And the fifth chapter of Sand and Ash is now available.

Chapter 5: Leaving the Cave

This chapter is where I realized something about the culture I was creating. It happened about the same time as I read an article about the differences of wait staff at hotels in Japan verses the United States. One of the biggest thing is when a tourist decides to go some place the concierge doesn't think is the best idea in the world.

In the United States, you'd probably hear "that isn't a good idea, sir, I heard there are problems there."

In Japan, from my understanding, it would be closer to "that is a very long drive, wouldn't it be better to consider something closer?" I don't exactly remember the article, but it was the non-forward nature of that culture that appealed to me.

While I was writing this chapter, I realized that the clan is subtle. They don't tell you that you are wearing necklace when no one else does, or that your ten-year crush on a clan of the night is unwelcomed, they try to subtly guide you to realize that.

It was interesting though. When I look back at Sand and Blood, I see that very thing in the first few chapters. I didn't intend it, but when Gemènyo talks to Rutejìmo, he doesn't come out and say "you are about to go on a brutal journey to test your character, and if you fail, we're going to kill you." Instead, he tries to guide Rutejìmo into trying hard, not picking a fight, and accept that he's never going to be a warrior. There are others who do the same thing, such as when Desòchu tells Rutejìmo not to get revenge.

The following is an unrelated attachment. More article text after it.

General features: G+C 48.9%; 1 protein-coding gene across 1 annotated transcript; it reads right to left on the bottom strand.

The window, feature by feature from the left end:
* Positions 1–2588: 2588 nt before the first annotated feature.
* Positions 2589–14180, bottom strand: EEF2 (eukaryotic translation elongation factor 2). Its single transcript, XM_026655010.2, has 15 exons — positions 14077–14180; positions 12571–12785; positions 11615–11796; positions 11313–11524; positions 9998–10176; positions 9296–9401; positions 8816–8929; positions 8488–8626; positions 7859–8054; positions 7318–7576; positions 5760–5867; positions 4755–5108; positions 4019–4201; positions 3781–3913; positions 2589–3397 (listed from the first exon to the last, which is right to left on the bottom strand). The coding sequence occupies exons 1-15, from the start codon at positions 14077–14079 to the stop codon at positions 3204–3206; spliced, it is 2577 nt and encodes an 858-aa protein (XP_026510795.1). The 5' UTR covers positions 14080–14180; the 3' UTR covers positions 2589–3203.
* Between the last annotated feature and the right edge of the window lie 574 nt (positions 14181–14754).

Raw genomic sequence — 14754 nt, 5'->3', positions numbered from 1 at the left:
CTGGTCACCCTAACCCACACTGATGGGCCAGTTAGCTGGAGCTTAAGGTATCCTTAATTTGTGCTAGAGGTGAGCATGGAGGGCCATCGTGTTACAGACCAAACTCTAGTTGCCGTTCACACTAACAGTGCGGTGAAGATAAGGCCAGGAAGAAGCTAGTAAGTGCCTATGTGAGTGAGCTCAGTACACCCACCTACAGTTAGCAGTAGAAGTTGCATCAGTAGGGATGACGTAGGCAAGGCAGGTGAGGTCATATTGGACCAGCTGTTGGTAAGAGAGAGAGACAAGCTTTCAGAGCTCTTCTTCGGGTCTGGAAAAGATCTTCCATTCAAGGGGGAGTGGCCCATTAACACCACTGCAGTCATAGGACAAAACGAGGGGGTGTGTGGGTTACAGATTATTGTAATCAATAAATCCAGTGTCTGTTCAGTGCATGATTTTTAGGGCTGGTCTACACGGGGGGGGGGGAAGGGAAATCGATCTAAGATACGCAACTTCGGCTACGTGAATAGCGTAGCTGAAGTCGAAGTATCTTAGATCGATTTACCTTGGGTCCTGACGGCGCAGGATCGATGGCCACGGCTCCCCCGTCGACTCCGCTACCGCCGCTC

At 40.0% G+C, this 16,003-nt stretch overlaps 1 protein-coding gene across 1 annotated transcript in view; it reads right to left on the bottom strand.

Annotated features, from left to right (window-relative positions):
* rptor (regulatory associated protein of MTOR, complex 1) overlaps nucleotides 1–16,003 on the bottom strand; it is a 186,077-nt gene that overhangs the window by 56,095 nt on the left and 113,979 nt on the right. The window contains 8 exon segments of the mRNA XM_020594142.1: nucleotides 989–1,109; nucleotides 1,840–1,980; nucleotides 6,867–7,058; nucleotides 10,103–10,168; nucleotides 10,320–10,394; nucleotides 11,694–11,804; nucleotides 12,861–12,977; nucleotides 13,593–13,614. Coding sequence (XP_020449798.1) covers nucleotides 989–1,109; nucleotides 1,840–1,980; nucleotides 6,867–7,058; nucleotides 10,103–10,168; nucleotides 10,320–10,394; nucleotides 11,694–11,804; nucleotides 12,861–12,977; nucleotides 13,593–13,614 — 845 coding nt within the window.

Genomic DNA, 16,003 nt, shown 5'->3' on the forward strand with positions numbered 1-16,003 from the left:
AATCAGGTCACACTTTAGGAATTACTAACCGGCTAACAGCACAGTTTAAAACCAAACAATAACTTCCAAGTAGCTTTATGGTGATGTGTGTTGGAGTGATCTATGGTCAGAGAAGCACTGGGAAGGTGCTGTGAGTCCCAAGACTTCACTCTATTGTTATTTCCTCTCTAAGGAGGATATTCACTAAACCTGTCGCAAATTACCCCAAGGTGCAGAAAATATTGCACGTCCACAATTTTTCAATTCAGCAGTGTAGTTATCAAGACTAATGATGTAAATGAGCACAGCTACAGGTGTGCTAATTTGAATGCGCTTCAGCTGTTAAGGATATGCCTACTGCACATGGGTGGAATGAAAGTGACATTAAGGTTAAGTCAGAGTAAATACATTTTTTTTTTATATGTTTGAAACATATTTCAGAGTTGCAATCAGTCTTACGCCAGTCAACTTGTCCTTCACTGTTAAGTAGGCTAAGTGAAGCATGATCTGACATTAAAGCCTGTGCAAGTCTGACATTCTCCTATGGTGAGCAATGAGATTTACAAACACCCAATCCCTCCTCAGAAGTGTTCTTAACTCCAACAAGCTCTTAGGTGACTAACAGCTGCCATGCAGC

A lot of that ties into something Pidòhu said in Sand and Blood: being aware of something makes it harder to experience it. You can't really tell someone about some significant event in their live, such as the feeling when you first hold a book you published or watching your child be born (even if I'm never allowed to speak at a birthing again). But, when you are describing it to someone who has seen it, they can just nod and go "yeah, I know what you mean."

In many ways, magic is subtle but also refined. The culture is brutal for many reasons, but they know how to produce powerful magic. This is in contrast to my forensic mage series where the magic is weak but very controlled.

Speaking of being subtle, Chimípu's actions in this chapter are in contrast with that ideal. She flat out says, "get out of your cave," but a lot has happened between these two books that lets her say that. She's become the elder sibling that Rutejìmo didn't have; more importantly, she understands that Rutejìmo struggles with the subtlety of his own culture.

A lot of this book is modeled after my own struggles, including getting those little clues about someone's mood or attitude. I'm sure this idea of being subtle will come up a few times in the coming weeks.

2015-09-02